Waves, and Rumors of Waves

Ever since the renowned theoretical physicist Lawrence Krauss sent out his infamous “tweet” last month, the astrophysics community has been abuzz with rumors that scientists may have detected gravitational waves for the first time.

More recently, as Science reports, an Email was leaked from theoretical physicist Clifford Burgess which indicates that the rumors are quite substantial.

"This is just from talking to people who said they've seen the paper, but I've not seen the paper itself,"  Burgess told Science. However, he adds that there is good reason to believe that the rumors are true. "I've been around a long time, so I've seen rumors come and go. This one seems more credible."

Screenshot of leaked Email. Credit: Science

And very soon now, we may learn whether that rumor is, in fact, true or not.

At 10:30 EST on Thursday, February 11, scientists from MIT, Caltech and the LIGO Scientific Collaboration will hold a press conference “to update the scientific community on efforts to detect [gravitational waves].”

Which may not sound especially Earth-shattering, but coming as it does on the heels of the swirling rumors, and in conjunction with another rumor that a LIGO-related paper will be published on the same day as the press conference in the journal Nature, the announcement has many wondering…what if?

LIGO detector in Livingston, Louisiana. Credit: LIGO Scientific Collaboration.
Real or Fake?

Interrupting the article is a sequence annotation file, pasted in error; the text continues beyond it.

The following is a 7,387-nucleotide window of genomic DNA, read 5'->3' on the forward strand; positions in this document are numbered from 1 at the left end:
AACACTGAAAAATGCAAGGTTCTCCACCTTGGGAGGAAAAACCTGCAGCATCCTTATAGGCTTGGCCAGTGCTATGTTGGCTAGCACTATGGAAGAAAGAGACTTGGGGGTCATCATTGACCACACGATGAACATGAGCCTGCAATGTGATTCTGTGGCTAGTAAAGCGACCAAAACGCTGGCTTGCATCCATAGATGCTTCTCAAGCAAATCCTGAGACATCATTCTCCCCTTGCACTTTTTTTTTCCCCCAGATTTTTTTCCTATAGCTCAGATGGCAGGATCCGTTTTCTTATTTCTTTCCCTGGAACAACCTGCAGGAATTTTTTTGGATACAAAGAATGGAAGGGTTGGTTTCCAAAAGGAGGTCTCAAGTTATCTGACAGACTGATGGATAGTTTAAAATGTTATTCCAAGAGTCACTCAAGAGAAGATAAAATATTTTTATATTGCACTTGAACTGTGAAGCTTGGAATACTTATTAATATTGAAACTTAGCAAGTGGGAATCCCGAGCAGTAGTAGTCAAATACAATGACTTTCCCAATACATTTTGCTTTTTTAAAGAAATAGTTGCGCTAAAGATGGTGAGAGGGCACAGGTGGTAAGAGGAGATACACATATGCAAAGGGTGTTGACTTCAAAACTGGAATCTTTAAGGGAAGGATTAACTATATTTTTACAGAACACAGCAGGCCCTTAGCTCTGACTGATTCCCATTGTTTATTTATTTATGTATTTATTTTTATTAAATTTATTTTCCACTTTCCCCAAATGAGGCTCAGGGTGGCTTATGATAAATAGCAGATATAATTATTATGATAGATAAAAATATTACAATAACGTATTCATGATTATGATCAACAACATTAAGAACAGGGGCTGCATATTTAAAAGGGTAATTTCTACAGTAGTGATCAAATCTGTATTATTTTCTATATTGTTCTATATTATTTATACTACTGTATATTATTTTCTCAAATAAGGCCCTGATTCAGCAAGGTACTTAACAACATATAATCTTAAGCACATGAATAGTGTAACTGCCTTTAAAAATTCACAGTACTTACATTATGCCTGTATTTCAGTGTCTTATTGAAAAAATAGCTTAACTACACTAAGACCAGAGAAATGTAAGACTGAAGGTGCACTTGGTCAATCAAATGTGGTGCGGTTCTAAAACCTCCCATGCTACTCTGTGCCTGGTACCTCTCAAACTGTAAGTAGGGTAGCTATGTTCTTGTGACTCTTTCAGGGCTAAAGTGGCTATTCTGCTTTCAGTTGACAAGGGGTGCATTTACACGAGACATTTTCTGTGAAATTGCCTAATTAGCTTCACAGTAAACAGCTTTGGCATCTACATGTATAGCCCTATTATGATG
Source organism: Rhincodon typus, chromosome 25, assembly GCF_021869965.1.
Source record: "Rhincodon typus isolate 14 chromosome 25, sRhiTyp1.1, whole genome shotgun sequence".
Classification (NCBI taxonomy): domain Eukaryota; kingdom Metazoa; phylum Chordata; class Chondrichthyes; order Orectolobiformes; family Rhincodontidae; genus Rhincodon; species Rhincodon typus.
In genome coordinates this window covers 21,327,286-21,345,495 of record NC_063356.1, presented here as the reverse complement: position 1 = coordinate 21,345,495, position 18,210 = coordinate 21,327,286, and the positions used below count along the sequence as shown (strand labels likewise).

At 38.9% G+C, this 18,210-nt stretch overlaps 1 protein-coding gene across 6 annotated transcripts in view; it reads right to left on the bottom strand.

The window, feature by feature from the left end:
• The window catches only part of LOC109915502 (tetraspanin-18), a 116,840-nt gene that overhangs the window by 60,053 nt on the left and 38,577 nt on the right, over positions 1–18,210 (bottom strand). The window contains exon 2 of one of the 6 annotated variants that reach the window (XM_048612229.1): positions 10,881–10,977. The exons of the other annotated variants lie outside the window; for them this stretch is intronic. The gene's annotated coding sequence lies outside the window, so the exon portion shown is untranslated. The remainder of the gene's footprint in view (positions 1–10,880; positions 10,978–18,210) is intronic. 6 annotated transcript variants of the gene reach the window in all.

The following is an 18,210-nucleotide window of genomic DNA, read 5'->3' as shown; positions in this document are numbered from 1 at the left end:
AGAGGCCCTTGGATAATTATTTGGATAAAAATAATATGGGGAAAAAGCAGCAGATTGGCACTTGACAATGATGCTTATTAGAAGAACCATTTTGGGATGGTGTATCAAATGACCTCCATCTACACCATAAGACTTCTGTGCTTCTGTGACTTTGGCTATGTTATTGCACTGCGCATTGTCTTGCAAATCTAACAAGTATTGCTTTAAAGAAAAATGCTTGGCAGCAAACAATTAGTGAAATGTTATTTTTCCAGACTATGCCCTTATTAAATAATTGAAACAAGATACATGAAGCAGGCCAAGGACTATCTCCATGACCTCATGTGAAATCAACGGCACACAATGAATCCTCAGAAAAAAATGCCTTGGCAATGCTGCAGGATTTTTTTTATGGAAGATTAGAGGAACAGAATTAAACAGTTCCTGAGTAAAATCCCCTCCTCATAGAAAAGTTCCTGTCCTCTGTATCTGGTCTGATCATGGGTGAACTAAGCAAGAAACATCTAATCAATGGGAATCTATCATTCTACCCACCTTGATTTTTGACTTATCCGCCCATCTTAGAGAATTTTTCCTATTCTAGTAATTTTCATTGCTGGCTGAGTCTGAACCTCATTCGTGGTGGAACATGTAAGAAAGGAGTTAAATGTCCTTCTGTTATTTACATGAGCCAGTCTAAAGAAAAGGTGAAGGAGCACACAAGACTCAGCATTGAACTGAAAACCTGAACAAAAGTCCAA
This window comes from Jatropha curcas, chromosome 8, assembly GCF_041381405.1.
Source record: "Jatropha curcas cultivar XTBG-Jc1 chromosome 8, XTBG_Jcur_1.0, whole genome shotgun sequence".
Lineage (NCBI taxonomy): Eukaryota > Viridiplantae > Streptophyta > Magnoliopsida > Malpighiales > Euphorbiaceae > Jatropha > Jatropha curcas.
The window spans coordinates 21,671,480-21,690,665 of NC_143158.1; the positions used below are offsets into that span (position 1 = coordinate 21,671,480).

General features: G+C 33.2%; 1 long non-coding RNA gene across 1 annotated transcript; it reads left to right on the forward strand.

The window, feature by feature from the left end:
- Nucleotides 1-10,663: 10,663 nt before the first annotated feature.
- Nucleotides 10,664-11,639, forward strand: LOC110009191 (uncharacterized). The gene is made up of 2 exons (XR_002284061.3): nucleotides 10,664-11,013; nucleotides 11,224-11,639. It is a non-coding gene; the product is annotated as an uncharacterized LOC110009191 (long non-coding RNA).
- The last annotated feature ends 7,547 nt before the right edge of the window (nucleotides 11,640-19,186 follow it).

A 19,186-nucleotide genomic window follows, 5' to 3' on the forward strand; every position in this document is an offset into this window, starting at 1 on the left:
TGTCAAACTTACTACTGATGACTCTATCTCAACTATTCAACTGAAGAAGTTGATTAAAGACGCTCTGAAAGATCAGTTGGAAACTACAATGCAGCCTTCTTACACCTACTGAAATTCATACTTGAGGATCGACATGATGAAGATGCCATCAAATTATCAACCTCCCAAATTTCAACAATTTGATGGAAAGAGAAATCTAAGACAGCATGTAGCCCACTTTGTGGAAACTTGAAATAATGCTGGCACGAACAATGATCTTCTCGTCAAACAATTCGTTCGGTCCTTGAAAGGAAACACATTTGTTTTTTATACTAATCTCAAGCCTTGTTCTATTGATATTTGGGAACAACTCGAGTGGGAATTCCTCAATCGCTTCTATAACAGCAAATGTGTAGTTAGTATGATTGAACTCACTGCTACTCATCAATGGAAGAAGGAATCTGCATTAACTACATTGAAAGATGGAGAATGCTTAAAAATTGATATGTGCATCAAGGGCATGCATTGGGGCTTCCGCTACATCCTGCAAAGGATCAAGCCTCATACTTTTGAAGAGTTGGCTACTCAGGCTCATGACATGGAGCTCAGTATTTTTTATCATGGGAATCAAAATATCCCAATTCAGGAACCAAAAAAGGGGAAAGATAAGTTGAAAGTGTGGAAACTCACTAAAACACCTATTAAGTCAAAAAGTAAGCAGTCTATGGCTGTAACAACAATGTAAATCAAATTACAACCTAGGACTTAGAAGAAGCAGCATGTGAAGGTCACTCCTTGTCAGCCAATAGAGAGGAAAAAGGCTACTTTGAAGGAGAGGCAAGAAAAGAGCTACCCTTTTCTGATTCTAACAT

It’s hard to overstate the importance of an actual, confirmed gravitational wave detection.  The theoretical implications alone are enormous—it would represent an independent verification, and yet another confirmation, of Einstein’s General Theory of Relativity (which predicted the existence of gravitational waves a century ago this year).

But the effects of such a discovery on observational astronomy and cosmology would be revolutionary.

A whole slew of astrophysical phenomena—formerly beyond our ability to detect—would suddenly swim into view.  Astronomers could study black holes directly, observe the mergers of white dwarfs and neutron stars, peer into the hearts of giant stars as they explode, and even spy on the birth of the universe itself.

It might even be possible to discover the existence of other physical dimensions through gravitational waves, and begin charting the geography of that hyperspatial “bulk” whereof our own three dimensional world is but an insignificant facet.

So it’s easy to get caught up in the excitement of all the rumors spinning around the Internet.  The New Scientist, in an informative article, considers the latest rumors likely to prove true; using publicly available information, they’ve found that LIGO seems to have detected three possible gravitational wave signals in September and December of last year.

Exciting, certainly…but is it true?  It’s hard to say now; the LIGO team has a disconcerting penchant for inserting false signals (“blind injections”) into the data, just to keep everyone on their toes.  This is what happened in 2010, an epic anticlimax in which a black hole merger turned out to be just a really clever fake.

But that was then, and this is now.

LIGO is much more sensitive these days, and if the New Scientist analysis is correct, it’s hard to believe that three separate signals, detected at different times, are all fakes.

In any case, we’ll find out one way or another on Thursday morning.  So keep speculating, and stay tuned to Futurism for breaking news.

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